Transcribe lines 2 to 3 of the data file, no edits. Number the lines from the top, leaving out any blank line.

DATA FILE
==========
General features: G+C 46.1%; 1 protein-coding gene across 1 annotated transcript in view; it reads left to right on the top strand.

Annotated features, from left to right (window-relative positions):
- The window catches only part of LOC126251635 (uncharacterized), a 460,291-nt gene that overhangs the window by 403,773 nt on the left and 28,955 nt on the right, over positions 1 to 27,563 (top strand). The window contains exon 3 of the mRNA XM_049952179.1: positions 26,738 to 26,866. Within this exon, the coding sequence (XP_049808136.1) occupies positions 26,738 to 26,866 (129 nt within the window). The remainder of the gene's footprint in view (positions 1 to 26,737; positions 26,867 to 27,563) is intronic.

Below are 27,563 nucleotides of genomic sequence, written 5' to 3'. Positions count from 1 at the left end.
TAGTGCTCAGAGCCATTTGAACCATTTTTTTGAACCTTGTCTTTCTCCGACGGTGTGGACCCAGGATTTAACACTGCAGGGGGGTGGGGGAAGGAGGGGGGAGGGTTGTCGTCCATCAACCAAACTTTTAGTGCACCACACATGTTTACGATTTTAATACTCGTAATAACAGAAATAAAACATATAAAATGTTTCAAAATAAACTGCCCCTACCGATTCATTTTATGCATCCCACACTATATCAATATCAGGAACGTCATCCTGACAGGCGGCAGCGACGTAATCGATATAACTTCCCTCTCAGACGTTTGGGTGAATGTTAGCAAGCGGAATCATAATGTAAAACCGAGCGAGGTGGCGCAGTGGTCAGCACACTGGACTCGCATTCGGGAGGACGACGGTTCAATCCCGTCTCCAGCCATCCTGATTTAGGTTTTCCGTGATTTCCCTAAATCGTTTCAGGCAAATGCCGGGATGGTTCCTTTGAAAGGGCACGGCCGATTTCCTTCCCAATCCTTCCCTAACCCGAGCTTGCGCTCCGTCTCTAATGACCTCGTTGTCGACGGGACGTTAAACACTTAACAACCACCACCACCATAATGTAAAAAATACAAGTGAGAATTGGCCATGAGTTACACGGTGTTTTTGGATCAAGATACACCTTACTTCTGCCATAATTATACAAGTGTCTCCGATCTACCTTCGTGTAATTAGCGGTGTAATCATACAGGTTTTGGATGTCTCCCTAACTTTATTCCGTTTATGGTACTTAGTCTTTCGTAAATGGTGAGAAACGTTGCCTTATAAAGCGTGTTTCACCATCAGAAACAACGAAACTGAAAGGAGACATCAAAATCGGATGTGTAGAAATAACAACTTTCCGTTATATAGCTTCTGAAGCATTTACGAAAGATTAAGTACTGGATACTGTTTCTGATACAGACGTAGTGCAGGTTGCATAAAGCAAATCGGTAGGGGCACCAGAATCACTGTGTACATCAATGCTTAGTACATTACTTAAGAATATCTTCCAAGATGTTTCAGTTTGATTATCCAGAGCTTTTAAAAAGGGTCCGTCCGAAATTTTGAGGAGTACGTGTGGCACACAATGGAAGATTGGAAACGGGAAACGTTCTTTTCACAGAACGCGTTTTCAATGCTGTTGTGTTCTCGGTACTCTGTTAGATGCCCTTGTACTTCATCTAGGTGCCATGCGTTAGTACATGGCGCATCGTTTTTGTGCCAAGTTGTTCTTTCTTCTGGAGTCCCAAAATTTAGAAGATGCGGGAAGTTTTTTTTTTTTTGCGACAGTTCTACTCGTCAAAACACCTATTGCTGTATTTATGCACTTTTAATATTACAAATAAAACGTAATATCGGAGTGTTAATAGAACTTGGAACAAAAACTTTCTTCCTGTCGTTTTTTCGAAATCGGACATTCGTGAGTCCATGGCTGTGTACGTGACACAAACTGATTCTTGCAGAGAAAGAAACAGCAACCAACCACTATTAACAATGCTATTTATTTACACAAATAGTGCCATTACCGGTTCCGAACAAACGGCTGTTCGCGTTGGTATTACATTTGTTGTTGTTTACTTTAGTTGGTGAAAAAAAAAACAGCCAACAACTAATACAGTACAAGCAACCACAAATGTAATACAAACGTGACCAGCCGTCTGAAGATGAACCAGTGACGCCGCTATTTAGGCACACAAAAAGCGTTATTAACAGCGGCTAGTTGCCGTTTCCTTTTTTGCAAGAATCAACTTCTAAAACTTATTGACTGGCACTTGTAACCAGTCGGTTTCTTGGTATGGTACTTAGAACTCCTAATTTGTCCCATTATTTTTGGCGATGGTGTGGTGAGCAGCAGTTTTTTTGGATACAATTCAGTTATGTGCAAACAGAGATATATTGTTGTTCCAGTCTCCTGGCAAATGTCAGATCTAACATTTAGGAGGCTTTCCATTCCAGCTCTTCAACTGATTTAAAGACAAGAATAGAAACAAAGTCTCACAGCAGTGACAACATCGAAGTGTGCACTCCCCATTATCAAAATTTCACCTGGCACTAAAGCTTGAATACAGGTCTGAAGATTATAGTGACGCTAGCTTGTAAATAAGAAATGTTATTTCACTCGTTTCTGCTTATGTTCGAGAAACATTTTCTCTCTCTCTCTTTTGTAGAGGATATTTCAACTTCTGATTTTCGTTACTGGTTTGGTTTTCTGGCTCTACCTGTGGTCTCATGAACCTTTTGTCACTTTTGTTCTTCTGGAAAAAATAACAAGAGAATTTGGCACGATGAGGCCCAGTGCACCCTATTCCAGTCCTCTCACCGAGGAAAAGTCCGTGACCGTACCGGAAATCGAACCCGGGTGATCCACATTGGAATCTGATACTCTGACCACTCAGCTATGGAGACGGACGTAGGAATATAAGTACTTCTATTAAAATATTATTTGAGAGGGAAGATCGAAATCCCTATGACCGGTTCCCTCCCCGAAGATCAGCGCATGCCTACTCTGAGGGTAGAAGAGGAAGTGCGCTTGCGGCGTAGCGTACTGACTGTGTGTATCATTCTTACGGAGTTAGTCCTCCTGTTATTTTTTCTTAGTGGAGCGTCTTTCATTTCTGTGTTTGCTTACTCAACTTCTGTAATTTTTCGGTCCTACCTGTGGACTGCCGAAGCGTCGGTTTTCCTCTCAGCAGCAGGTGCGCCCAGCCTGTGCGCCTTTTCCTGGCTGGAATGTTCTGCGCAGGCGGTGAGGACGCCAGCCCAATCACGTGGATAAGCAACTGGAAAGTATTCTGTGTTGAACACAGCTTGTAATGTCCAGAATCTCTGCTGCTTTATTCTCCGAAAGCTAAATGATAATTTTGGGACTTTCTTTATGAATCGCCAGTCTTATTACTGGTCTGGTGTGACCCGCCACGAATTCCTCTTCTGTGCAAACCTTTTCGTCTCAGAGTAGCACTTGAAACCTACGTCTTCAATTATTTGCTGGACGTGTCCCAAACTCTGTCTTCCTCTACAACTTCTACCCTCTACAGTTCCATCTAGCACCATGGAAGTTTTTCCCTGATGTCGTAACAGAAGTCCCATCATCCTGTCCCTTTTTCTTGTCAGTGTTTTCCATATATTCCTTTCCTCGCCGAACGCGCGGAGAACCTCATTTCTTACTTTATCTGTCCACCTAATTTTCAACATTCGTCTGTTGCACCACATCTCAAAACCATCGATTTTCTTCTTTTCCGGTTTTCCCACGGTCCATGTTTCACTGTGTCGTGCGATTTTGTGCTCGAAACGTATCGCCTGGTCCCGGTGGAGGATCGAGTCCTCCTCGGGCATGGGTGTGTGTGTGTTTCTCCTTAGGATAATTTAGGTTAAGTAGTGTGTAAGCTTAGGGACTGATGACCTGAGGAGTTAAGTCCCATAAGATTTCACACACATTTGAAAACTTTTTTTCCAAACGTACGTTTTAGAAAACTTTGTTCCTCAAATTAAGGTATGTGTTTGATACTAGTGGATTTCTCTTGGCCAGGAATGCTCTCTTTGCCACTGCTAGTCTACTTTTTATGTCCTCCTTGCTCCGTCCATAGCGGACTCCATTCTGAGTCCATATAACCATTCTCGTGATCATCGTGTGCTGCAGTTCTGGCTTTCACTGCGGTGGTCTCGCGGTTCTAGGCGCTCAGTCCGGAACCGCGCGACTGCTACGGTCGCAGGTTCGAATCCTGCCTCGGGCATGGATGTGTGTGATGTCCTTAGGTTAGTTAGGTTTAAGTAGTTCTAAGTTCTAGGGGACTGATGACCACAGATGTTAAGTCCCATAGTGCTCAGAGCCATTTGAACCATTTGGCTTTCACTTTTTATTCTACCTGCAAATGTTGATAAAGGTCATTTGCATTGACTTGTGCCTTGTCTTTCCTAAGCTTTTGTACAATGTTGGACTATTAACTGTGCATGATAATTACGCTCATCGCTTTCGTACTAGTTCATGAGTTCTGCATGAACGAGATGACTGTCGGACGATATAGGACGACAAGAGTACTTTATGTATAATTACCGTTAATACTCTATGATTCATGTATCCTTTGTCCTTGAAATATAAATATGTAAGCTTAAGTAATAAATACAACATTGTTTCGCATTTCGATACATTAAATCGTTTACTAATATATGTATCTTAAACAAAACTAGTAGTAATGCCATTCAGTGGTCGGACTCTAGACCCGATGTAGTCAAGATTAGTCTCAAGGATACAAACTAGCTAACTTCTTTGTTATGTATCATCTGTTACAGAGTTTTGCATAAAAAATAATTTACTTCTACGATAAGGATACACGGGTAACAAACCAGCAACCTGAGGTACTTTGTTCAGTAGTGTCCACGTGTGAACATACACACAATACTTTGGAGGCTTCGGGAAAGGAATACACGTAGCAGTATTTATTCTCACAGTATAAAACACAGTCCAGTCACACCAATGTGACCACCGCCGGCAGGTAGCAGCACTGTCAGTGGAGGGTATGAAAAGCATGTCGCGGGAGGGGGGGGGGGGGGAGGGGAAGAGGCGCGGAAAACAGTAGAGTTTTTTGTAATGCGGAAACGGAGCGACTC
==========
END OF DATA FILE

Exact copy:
Annotated features, from left to right (window-relative positions):
- The window catches only part of LOC126251635 (uncharacterized), a 460,291-nt gene that overhangs the window by 403,773 nt on the left and 28,955 nt on the right, over positions 1 to 27,563 (top strand). The window contains exon 3 of the mRNA XM_049952179.1: positions 26,738 to 26,866. Within this exon, the coding sequence (XP_049808136.1) occupies positions 26,738 to 26,866 (129 nt within the window). The remainder of the gene's footprint in view (positions 1 to 26,737; positions 26,867 to 27,563) is intronic.